The initial hearing on the bill went well, and it was voted out of committee with no opposing votes. The first-floor vote by the entire Legislature was the most decisive and eventually received unanimous support. The Nebraska governor signed the legislation into law on May 25, 2021, exempting businesses in the state from unnecessary coronavirus litigation, and giving Nebraska’s 179,000 small businesses peace of mind as they reopen.
In May 2020, The Buckeye Institute released a policy memo that called on policymakers to provide businesses and workers with immunity from COVID-19 related lawsuits as long as they are taking reasonable steps to keep Ohioans healthy and safe. On September 14, 2020, the Ohio Governor signed legislation that provides businesses, schools, and frontline workers with critical liability protections from coronavirus lawsuits. Thanks to Buckeye’s efforts, 950,000 small businesses in the states could reopen without the fear of needless coronavirus lawsuits.
The Palmetto Promise Institute has been working throughout the pandemic to raise awareness on the need for protection for innocent businesses. In June 2021, the South Carolina Governor signed a law that exempts South Carolina businesses from predatory COVID-19-related lawsuits. In response to the passage of this law, Palmetto Promise observed: “We are encouraged by this victory for common sense in South Carolina, and the many Mom and Pop businesses it protects.”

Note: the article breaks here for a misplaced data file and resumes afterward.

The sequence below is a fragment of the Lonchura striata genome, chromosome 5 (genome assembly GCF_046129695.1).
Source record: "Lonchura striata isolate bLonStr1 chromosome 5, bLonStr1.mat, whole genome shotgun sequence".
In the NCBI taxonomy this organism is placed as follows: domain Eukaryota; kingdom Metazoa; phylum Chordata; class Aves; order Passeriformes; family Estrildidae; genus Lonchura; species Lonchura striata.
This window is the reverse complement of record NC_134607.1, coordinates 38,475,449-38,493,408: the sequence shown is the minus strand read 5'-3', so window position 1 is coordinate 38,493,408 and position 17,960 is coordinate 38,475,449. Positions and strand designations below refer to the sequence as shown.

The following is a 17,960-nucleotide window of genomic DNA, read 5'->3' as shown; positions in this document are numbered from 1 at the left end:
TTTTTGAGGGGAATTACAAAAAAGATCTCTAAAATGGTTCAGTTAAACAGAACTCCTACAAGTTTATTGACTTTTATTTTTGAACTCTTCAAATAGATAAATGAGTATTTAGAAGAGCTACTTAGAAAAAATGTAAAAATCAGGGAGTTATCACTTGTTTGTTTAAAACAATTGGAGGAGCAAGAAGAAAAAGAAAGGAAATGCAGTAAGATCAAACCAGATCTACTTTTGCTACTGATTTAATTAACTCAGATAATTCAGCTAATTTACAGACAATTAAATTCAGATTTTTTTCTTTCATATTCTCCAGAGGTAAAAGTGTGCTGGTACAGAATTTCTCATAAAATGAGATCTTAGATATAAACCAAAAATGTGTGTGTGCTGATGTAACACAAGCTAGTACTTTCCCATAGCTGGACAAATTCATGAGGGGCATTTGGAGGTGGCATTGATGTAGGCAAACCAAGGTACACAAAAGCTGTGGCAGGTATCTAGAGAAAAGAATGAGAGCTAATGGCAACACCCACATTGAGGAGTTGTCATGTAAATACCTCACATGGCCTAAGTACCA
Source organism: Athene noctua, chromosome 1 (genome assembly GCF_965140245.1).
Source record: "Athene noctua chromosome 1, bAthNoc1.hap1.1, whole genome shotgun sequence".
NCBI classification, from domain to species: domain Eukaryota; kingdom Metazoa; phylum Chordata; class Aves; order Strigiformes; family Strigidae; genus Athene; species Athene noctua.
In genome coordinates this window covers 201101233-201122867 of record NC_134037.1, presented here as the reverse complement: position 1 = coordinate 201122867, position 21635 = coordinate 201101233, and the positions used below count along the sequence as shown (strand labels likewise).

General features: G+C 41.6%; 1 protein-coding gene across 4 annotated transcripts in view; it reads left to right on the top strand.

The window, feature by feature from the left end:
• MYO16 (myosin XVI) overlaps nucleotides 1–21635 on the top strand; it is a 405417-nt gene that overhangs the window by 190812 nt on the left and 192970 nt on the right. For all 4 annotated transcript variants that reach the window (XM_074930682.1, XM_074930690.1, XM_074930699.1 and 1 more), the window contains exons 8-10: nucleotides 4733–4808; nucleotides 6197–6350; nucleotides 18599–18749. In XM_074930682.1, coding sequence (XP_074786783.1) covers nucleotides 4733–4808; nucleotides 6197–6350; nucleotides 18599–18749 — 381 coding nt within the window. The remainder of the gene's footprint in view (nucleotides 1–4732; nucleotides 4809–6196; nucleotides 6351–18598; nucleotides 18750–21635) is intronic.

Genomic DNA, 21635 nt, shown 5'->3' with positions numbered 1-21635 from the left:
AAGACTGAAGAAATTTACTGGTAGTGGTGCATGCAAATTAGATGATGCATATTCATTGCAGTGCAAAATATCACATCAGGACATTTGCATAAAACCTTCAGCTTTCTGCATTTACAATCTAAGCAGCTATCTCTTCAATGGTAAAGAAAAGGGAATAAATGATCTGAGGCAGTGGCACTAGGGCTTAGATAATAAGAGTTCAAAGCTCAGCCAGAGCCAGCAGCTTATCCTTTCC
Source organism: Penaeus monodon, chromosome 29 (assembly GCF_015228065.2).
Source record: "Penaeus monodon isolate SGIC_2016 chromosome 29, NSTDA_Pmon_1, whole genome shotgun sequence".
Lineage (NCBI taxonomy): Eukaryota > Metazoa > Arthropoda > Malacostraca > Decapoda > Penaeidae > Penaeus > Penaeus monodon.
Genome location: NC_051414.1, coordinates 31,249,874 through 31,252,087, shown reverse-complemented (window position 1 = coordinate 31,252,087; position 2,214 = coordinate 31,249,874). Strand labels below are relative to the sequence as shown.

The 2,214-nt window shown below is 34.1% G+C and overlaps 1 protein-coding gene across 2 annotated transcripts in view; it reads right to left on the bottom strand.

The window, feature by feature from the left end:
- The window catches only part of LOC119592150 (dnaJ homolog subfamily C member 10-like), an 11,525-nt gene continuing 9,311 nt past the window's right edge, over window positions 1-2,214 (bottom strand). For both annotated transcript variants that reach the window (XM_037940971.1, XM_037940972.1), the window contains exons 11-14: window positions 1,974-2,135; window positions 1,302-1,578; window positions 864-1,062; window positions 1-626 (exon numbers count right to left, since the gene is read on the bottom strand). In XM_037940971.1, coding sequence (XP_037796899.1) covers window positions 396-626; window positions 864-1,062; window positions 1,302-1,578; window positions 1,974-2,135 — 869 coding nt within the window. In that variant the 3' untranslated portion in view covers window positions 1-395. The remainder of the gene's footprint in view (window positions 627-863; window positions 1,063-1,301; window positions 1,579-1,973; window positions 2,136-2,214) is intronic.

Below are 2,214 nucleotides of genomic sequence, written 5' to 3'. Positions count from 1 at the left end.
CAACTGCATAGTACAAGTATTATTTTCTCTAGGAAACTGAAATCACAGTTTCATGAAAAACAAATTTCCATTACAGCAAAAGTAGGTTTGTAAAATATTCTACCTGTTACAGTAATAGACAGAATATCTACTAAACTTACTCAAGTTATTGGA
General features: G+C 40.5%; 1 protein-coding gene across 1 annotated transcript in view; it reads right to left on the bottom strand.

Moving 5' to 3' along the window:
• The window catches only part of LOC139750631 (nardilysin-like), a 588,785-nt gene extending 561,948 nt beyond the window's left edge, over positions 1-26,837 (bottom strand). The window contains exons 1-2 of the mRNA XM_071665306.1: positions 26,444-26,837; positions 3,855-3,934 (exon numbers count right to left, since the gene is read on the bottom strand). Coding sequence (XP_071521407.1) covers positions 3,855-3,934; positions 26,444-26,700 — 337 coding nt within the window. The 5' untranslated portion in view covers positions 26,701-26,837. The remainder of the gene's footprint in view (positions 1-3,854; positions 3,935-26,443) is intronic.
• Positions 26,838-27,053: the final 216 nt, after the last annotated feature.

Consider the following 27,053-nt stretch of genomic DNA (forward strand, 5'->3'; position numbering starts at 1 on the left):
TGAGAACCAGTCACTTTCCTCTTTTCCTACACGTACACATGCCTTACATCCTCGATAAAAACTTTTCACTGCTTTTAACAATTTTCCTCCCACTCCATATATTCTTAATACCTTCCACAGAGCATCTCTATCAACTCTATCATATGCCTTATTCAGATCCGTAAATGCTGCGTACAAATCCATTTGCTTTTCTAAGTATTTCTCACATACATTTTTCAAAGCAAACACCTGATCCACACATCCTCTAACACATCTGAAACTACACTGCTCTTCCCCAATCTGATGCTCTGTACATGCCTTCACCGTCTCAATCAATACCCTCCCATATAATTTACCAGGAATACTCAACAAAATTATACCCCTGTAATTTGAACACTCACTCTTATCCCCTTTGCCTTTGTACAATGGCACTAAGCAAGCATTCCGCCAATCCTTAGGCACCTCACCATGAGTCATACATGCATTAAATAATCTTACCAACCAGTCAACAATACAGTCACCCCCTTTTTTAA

Without the Palmetto Promise Institute, 432,000 small businesses in the state would still be worrying about being held liable for coronavirus-related lawsuits.
In the summer of 2020, the Beacon Center of Tennessee reiterated how important coronavirus liability reform is to economic recovery. Tennessee leaders took Beacon’s recommendation in August, passing coronavirus protections and helping the state’s 620,000 small businesses reopen.
State Policy Network spurred these organizations to take on this issue. Through an SPN Working Group, state think tanks across the country came together to discuss strategies on how to pass liability reform. All seven organizations were instrumental in shaping this policy in their state. Thanks to their efforts, more than two million small businesses were able to reopen safely without the threat of needless litigation.